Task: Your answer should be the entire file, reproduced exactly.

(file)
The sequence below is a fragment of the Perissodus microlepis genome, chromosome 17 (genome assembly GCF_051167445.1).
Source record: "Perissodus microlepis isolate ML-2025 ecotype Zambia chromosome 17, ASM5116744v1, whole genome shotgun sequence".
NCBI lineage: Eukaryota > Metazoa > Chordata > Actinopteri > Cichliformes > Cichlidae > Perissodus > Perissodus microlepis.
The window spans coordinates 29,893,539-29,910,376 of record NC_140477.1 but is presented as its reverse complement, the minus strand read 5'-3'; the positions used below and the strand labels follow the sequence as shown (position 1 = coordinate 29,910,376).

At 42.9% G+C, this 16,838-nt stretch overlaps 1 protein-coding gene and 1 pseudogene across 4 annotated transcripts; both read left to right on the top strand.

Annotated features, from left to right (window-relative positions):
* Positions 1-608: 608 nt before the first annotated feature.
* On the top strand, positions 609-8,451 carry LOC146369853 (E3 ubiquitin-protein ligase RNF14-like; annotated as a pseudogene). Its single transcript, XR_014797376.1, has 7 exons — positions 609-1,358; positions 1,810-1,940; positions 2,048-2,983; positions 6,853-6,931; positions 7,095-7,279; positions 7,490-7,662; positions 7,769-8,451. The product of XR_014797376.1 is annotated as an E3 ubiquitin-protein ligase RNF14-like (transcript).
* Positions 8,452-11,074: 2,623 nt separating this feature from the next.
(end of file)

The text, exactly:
The sequence below is a fragment of the Perissodus microlepis genome, chromosome 17 (genome assembly GCF_051167445.1).
Source record: "Perissodus microlepis isolate ML-2025 ecotype Zambia chromosome 17, ASM5116744v1, whole genome shotgun sequence".
NCBI lineage: Eukaryota > Metazoa > Chordata > Actinopteri > Cichliformes > Cichlidae > Perissodus > Perissodus microlepis.
The window spans coordinates 29,893,539-29,910,376 of record NC_140477.1 but is presented as its reverse complement, the minus strand read 5'-3'; the positions used below and the strand labels follow the sequence as shown (position 1 = coordinate 29,910,376).

At 42.9% G+C, this 16,838-nt stretch overlaps 1 protein-coding gene and 1 pseudogene across 4 annotated transcripts; both read left to right on the top strand.

Annotated features, from left to right (window-relative positions):
* Positions 1-608: 608 nt before the first annotated feature.
* On the top strand, positions 609-8,451 carry LOC146369853 (E3 ubiquitin-protein ligase RNF14-like; annotated as a pseudogene). Its single transcript, XR_014797376.1, has 7 exons — positions 609-1,358; positions 1,810-1,940; positions 2,048-2,983; positions 6,853-6,931; positions 7,095-7,279; positions 7,490-7,662; positions 7,769-8,451. The product of XR_014797376.1 is annotated as an E3 ubiquitin-protein ligase RNF14-like (transcript).
* Positions 8,452-11,074: 2,623 nt separating this feature from the next.